The war on drugs is lost and prohibition has been a
complete failure. These are the conclusions of
Sensible Solutions to the Urban Drug Problem
Originally based on papers presented to two Fraser Institute
conferences, the authors suggest a wide range of options to this
failed war, from harm reduction and medicalization, through to
the decriminalization or legalization of drugs from marijuana to
heroin. Harm reduction, for example, changes the focus from
policing to mitigating the negative effects of drug use through
policies and programs that focus on addiction treatment.
Canadian governments-federal and provincial-have seldom given
serious thought to drug policy, preferring instead to follow
whatever variation on failure is being proposed during the latest
The authors of the papers argue that the evidence-societal,
scientific, and anecdotal-shows that most of the serious problems
we associate with illegal drug use are caused directly or
indirectly, not by drug use itself, but by drug prohibition. It
is only by separating drug use from drug prohibition that one is
able to assess whether or not the harmful side effects of
prohibition overwhelm the benefits of supposed lower drug
consumption and the resulting lower social costs.
Drug prohibition reflects our failure to learn from history; drug
prohibition causes crime; drug prohibition corrupts police
officers; drug prohibition violates civil liberties and
individual rights; drug prohibition throws good money after bad;
and drug prohibition weakens-at times, even destroys-families,
neighbourhoods, and communities.
Papers included in this publication (available only on the web)
Swiss Drug Policy: Harm Reduction and Heroin-Supported
Martin Buechi is head of the Section for Policy and Research, and
the deputy vice-director of the Swiss Federal Office of Public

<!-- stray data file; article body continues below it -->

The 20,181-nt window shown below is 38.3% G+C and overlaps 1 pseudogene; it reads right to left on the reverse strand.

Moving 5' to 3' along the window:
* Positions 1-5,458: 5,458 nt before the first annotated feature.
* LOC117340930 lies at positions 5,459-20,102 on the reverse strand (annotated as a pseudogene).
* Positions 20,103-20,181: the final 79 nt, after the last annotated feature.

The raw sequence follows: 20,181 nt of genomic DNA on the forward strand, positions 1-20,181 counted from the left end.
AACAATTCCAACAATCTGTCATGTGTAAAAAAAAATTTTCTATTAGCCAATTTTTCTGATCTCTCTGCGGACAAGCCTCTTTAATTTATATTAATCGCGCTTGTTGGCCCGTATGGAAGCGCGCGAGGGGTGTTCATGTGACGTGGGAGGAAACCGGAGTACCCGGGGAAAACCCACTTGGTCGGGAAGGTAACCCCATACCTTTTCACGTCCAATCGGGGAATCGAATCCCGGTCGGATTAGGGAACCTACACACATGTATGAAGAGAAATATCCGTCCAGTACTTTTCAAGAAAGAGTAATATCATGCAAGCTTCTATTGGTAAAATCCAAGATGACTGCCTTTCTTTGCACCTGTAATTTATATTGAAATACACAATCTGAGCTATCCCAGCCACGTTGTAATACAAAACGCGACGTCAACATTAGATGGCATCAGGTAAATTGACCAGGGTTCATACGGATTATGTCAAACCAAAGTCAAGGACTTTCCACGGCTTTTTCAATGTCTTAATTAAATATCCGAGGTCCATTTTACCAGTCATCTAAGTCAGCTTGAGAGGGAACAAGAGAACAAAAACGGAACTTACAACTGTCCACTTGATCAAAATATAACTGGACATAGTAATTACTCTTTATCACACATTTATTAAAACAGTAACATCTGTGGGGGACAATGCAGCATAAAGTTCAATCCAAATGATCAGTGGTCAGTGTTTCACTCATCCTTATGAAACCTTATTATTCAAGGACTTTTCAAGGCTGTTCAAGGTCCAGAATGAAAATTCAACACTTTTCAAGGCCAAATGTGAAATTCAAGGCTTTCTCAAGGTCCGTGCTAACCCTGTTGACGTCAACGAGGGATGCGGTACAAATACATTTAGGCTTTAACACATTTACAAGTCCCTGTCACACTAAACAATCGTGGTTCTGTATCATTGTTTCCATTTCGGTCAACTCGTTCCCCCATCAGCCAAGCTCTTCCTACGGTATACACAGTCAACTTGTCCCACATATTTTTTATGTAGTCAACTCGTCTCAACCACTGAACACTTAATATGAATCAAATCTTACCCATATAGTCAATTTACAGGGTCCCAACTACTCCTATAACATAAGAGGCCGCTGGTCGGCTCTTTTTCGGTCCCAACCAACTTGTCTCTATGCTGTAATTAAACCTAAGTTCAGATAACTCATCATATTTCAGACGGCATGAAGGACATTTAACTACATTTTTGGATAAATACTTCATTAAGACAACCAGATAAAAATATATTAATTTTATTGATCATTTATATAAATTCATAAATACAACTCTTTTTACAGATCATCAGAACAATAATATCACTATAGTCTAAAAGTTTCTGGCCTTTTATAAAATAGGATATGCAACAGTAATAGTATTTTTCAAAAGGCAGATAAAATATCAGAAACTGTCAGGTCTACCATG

Health. Ueli Minder is the drug policy coordinator in the Swiss
Federal Office of Public Health.
Drugs, Violence and Public Health: What Does the
Harm-Reduction Approach Have to Offer?
Patricia Erickson is Senior Scientist at the Centre for Addiction
and Mental Health.
The Empires Strike Back
The late Gil Puder was a decorated 16-year veteran of the
Vancouver Police Department and instructor at the British
Columbia Police Academy.
Psychoactive Substances in Canada: Levels of Harm and Means of
Robin Room is Professor and Director of the Centre for Social
Research on Alcohol and Drugs at Stockholm University, Sweden.
Canadian Attitudes towards Decriminalizing The Use of
Daniel Savas is Senior Vice-President of Ipsos Reid, Canada's
leading market research and public opinion company.
Medicalization: A "Third Way" to Drug Policy
Jeffrey Singer is a general surgeon in private practice in
Phoenix Arizona, where he also served as Medical Spokesperson for
Arizonans for Drug Policy Reform.
The Economic Cost of the War on Drugs
Richard Stevenson directs the Health Economics Unit and lectures
in the Department of Economics at Liverpool